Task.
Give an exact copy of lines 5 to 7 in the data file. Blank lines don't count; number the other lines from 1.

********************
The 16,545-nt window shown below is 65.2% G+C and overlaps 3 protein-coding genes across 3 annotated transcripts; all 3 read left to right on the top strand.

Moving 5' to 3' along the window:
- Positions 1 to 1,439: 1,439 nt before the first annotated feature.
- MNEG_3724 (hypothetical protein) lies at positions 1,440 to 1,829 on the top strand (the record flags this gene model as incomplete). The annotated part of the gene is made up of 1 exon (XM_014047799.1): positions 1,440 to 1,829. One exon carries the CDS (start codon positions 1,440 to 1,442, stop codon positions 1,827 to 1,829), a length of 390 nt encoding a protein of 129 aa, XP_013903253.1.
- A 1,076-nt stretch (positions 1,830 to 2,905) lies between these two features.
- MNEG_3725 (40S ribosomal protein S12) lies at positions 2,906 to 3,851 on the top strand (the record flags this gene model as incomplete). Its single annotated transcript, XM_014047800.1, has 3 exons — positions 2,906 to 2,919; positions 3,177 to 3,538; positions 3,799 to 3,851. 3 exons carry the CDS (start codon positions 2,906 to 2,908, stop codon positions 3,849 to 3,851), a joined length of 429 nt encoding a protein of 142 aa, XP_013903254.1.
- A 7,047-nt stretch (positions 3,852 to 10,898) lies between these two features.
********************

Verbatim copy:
- A 1,076-nt stretch (positions 1,830 to 2,905) lies between these two features.
- MNEG_3725 (40S ribosomal protein S12) lies at positions 2,906 to 3,851 on the top strand (the record flags this gene model as incomplete). Its single annotated transcript, XM_014047800.1, has 3 exons — positions 2,906 to 2,919; positions 3,177 to 3,538; positions 3,799 to 3,851. 3 exons carry the CDS (start codon positions 2,906 to 2,908, stop codon positions 3,849 to 3,851), a joined length of 429 nt encoding a protein of 142 aa, XP_013903254.1.
- A 7,047-nt stretch (positions 3,852 to 10,898) lies between these two features.